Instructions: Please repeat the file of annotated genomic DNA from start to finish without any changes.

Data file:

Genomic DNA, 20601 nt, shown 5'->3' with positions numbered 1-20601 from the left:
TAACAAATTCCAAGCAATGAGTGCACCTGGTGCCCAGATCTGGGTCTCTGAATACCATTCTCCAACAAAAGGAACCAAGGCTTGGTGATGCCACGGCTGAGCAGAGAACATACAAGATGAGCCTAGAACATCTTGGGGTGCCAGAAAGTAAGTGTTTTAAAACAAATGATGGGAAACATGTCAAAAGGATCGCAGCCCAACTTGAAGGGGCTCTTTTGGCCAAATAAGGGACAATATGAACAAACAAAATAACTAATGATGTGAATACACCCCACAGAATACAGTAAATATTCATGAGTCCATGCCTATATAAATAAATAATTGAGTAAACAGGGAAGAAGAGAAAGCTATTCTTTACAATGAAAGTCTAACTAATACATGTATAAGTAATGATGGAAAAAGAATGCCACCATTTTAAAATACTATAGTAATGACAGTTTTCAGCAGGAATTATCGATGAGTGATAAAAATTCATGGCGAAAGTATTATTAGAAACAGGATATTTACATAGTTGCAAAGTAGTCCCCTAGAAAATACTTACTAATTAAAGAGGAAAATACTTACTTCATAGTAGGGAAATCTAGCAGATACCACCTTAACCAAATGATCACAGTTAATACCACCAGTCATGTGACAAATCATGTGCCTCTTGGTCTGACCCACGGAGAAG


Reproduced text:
Genomic DNA, 20601 nt, shown 5'->3' with positions numbered 1-20601 from the left:
TAACAAATTCCAAGCAATGAGTGCACCTGGTGCCCAGATCTGGGTCTCTGAATACCATTCTCCAACAAAAGGAACCAAGGCTTGGTGATGCCACGGCTGAGCAGAGAACATACAAGATGAGCCTAGAACATCTTGGGGTGCCAGAAAGTAAGTGTTTTAAAACAAATGATGGGAAACATGTCAAAAGGATCGCAGCCCAACTTGAAGGGGCTCTTTTGGCCAAATAAGGGACAATATGAACAAACAAAATAACTAATGATGTGAATACACCCCACAGAATACAGTAAATATTCATGAGTCCATGCCTATATAAATAAATAATTGAGTAAACAGGGAAGAAGAGAAAGCTATTCTTTACAATGAAAGTCTAACTAATACATGTATAAGTAATGATGGAAAAAGAATGCCACCATTTTAAAATACTATAGTAATGACAGTTTTCAGCAGGAATTATCGATGAGTGATAAAAATTCATGGCGAAAGTATTATTAGAAACAGGATATTTACATAGTTGCAAAGTAGTCCCCTAGAAAATACTTACTAATTAAAGAGGAAAATACTTACTTCATAGTAGGGAAATCTAGCAGATACCACCTTAACCAAATGATCACAGTTAATACCACCAGTCATGTGACAAATCATGTGCCTCTTGGTCTGACCCACGGAGAAG